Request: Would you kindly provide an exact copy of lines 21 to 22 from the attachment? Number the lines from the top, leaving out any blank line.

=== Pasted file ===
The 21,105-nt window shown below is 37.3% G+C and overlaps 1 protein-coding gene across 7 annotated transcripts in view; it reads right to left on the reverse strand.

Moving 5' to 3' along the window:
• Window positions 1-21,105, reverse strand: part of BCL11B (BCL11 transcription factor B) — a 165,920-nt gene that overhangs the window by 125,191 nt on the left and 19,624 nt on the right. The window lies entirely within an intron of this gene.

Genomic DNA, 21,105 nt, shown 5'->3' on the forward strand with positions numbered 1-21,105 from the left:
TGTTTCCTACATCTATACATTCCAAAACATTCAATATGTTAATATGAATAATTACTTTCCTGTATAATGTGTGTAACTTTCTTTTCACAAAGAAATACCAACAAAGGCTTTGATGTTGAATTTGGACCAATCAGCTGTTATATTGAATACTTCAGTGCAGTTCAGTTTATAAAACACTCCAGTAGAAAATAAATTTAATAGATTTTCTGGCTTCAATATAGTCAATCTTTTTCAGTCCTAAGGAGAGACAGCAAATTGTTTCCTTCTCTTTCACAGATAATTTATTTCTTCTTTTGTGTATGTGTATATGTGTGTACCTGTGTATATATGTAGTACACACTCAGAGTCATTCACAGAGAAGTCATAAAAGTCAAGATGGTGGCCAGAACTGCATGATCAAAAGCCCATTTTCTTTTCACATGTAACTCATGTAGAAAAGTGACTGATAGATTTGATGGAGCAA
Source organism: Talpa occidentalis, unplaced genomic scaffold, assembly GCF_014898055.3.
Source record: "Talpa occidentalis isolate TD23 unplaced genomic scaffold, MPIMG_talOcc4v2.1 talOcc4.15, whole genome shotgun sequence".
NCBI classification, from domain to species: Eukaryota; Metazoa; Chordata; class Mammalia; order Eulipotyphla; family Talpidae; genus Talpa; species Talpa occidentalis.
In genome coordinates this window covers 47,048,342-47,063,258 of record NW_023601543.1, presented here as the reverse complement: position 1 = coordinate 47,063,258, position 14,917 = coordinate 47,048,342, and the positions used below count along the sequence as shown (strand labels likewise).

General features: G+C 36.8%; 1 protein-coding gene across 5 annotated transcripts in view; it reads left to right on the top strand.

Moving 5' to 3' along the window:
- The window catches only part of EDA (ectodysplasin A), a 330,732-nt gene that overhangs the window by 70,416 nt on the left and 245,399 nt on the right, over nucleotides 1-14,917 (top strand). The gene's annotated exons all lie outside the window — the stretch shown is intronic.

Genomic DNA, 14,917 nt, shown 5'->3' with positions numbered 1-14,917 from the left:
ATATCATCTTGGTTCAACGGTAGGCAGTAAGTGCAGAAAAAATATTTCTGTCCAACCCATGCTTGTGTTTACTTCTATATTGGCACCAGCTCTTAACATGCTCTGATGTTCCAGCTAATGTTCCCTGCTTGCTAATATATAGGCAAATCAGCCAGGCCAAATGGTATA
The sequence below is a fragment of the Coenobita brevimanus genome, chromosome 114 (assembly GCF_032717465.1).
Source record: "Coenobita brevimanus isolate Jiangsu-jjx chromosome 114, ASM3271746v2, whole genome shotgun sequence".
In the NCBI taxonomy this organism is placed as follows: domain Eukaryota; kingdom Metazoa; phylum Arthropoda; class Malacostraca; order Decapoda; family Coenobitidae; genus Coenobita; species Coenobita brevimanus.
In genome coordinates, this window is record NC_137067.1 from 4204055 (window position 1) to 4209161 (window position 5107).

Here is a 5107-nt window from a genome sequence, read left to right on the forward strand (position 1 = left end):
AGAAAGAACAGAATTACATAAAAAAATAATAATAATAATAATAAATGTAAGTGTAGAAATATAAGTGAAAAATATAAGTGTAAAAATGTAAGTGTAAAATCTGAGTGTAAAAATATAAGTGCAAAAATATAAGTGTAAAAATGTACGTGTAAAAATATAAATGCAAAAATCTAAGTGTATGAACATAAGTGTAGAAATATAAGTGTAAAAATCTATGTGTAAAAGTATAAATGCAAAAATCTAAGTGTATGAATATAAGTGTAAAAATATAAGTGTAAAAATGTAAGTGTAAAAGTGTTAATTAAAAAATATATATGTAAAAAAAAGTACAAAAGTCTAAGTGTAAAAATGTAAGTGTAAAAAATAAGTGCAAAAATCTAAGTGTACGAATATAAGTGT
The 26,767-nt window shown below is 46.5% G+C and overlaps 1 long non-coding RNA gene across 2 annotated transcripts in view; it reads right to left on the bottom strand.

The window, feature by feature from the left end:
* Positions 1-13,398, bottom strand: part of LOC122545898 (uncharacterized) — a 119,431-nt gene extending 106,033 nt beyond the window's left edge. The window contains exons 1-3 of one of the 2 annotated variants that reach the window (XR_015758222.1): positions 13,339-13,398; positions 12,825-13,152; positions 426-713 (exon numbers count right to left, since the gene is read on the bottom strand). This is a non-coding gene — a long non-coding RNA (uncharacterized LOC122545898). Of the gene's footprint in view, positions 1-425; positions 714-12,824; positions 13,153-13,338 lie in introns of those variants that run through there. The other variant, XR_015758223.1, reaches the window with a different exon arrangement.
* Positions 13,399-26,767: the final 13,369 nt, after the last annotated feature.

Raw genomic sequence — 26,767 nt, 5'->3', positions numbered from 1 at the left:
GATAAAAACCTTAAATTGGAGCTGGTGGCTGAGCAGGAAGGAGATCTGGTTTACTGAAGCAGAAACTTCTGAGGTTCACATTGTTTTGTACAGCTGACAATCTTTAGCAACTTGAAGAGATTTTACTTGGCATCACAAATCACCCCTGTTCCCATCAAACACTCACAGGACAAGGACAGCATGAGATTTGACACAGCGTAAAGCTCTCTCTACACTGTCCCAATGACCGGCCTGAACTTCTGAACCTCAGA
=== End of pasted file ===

The 26,767-nt window shown below is 46.5% G+C and overlaps 1 long non-coding RNA gene across 2 annotated transcripts in view; it reads right to left on the bottom strand.

The window, feature by feature from the left end: